Boeing 737 Max Software Update Working as Designed, CEO Says

Boeing 737 Max Software Update Working as Designed, CEO Says

In his first public speech as an Ethiopian Airlines 737 MAX crash that killed all 157 aboard on March 10, Boeing CEO Dennis Muilenburg said further evaluations are expected in the coming weeks as the planemaker functions to regain the confidence of its customers and the flying people.

Boeing, fighting its largest crisis in years, has been growing an upgrade to software that is under scrutiny in the Ethiopian Airlines accident along with a Lion Air 737 MAX crash which killed all 189 on board on Oct. 29.

The world’s biggest planemaker is under pressure to convince MAX operators and global regulators the aircraft, which was grounded worldwide in March, is safe to fly again.

Muilenburg said he recently joined among 96 test flights through which Boeing team performed distinct scenarios that exercised the software changes in multiple flight conditions within 159 hours of air time.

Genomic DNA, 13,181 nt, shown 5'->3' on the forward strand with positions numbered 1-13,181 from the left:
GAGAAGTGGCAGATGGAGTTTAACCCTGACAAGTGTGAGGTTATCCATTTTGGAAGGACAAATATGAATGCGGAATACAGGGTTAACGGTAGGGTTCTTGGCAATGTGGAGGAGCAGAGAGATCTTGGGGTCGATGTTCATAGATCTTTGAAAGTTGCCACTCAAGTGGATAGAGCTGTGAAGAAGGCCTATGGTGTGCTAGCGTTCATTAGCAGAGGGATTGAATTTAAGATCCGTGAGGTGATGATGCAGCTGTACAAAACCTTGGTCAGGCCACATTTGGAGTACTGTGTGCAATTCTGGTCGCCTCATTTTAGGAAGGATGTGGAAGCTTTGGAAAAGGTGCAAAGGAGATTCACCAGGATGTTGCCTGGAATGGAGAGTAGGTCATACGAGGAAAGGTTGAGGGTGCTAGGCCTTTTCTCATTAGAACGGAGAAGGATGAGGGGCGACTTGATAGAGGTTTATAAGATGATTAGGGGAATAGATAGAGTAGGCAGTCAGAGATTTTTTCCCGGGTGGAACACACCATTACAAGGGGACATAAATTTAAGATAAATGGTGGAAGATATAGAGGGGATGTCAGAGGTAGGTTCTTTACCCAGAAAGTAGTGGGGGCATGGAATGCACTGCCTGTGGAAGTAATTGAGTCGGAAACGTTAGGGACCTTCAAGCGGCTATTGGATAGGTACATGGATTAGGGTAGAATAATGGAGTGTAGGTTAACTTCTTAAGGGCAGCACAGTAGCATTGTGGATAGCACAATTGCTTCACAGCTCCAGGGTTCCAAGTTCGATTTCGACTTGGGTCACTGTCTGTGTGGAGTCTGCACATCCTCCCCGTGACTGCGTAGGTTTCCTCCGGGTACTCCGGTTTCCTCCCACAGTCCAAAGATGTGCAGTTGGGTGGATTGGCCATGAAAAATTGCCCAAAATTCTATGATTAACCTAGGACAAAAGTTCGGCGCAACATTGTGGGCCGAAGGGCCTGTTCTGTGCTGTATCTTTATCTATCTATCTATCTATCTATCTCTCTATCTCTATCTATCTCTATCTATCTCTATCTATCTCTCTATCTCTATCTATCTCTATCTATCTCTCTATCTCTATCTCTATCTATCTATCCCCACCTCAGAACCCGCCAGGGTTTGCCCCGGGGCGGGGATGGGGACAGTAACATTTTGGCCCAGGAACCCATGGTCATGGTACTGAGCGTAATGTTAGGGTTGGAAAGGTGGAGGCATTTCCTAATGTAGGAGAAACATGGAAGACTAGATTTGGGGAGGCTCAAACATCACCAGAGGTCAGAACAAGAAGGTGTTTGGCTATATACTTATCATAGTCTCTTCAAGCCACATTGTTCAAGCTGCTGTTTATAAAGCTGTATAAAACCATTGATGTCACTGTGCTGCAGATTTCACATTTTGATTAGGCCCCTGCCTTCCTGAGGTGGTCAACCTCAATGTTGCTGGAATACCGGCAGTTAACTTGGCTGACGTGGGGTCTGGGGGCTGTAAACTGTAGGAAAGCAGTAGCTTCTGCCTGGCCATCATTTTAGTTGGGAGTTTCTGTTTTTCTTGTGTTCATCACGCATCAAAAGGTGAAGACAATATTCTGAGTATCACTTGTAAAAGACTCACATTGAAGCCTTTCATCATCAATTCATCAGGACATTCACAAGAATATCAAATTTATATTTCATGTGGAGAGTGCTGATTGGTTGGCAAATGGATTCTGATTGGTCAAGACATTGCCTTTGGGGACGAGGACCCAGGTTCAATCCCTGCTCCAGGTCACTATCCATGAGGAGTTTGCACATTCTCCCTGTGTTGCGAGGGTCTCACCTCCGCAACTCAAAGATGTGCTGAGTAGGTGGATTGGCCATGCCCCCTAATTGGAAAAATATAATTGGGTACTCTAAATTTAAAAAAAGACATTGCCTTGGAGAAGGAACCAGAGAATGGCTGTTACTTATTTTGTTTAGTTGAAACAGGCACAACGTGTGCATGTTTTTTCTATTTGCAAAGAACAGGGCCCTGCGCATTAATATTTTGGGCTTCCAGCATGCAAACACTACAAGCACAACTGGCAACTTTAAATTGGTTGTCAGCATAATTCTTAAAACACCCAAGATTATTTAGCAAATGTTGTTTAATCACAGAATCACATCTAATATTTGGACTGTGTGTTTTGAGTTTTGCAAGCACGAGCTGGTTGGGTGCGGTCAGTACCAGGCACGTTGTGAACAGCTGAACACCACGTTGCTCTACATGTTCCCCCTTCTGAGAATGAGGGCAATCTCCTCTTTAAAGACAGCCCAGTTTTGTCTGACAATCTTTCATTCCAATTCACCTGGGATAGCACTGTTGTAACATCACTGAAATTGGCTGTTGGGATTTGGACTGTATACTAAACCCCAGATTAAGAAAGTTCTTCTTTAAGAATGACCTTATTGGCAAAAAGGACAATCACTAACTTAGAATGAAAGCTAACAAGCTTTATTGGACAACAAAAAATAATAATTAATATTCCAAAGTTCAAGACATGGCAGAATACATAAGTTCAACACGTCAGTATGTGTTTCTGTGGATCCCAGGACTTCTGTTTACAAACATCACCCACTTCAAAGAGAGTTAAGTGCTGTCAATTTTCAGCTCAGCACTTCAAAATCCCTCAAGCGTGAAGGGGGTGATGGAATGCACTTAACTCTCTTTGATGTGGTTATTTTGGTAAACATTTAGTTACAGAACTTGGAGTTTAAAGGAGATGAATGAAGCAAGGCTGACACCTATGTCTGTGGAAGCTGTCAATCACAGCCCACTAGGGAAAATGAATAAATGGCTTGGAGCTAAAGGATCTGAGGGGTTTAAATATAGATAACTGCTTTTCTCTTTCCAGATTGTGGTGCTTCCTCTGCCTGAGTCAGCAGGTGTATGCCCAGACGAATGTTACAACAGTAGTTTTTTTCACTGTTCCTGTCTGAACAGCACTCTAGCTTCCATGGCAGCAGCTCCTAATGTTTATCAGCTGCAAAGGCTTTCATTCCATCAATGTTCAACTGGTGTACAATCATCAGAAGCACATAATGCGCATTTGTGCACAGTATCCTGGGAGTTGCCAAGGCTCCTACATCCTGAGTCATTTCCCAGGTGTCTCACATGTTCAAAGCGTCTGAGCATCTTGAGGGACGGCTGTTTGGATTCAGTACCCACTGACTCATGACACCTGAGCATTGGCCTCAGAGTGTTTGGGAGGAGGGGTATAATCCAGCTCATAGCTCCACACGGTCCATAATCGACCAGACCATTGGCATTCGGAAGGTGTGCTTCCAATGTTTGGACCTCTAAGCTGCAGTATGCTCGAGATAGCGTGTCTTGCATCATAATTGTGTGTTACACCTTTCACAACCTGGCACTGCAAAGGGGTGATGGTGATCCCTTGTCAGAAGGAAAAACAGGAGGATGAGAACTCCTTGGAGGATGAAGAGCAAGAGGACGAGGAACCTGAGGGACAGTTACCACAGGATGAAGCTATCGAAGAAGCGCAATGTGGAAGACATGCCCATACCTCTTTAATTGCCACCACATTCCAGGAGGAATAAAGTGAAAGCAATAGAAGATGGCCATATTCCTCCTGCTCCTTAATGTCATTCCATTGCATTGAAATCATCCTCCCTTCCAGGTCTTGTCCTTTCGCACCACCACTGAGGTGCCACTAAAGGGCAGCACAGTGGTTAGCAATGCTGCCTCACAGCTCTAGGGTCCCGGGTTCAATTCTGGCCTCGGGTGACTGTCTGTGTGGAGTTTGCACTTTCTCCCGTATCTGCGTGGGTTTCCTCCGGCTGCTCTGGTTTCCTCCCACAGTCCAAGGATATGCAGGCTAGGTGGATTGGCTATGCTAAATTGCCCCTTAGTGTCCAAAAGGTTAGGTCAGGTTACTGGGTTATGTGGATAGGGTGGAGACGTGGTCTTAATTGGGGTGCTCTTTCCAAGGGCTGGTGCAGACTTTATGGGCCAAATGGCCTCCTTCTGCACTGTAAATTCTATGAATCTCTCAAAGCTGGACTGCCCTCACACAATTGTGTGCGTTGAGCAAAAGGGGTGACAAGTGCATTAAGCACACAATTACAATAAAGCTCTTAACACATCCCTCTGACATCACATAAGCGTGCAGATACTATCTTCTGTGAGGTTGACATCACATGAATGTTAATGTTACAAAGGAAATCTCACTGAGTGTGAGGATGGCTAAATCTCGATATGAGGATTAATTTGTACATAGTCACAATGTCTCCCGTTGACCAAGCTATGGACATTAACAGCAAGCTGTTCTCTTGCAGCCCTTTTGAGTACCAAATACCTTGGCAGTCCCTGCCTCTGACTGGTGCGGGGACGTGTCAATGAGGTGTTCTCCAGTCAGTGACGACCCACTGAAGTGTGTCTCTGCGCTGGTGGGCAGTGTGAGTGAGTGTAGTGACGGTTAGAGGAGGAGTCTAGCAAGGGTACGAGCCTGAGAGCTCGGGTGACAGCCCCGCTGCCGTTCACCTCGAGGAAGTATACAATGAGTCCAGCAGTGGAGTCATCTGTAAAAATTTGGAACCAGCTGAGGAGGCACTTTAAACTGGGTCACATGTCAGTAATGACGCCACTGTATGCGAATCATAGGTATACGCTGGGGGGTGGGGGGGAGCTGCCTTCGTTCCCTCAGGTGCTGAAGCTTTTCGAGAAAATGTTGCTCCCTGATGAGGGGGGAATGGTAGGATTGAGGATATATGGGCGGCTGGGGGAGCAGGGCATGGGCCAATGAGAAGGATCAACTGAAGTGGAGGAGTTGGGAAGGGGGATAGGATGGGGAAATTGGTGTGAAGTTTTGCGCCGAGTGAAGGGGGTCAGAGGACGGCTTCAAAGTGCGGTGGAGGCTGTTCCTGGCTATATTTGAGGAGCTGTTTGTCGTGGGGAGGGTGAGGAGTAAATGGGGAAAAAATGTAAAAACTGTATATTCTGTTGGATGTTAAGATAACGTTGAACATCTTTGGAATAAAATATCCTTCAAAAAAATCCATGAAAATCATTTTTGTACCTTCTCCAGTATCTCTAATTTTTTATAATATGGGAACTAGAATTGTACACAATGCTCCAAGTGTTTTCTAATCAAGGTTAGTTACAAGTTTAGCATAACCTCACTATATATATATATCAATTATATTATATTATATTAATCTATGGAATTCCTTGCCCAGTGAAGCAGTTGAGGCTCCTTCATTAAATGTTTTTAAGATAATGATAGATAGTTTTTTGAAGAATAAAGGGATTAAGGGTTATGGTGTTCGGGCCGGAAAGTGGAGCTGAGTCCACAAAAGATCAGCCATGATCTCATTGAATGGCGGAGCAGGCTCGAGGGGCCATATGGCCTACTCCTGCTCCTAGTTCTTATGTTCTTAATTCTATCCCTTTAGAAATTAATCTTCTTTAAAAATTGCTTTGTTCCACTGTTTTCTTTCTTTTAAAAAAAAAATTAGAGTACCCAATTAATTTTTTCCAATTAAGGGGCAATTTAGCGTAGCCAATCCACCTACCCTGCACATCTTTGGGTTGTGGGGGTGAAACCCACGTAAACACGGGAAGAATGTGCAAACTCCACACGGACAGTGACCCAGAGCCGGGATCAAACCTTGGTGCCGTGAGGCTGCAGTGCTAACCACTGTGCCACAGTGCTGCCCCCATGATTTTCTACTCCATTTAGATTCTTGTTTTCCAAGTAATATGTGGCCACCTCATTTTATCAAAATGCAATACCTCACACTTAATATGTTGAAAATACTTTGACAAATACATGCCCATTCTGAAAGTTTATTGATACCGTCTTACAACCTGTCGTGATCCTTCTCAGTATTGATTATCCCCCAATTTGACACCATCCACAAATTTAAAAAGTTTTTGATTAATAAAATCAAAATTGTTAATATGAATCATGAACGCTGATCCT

“The software update served as intended,” he said, without indicating when Boeing will send the fix to global regulators for their review, which is expected to continue approximately 90 days.

Boeing is currently working to deal with a glitch when separate software is integrated into the system that was uncovered during an internal inspection, raising questions how long before it submits the update for certificate.

First injury investigation reports reveal a 737 anti-stall system triggered by poor data from a key airflow detector was”one link in a longer chain of events” in the two crashes, Muilenburg said in a leadership forum in Dallas.

“We know we can break this string link. It is our responsibility to remove this threat.”

Last week Boeing cut its monthly 737 production by nearly 20 percent, signalling it didn’t anticipate aviation authorities to allow the airplane back in the air anytime soon.

Chicago-based Boeing hasn’t received any new orders for its 737 MAX since the wreck in March, nor it might make deliveries of aircraft.

The 737 MAX has been considered the likely narrowbody workhorse for international airlines for decades to come. There were over 300 MAX jetliners in operation in the time of the Lion Air crash and roughly 4,600 more on order.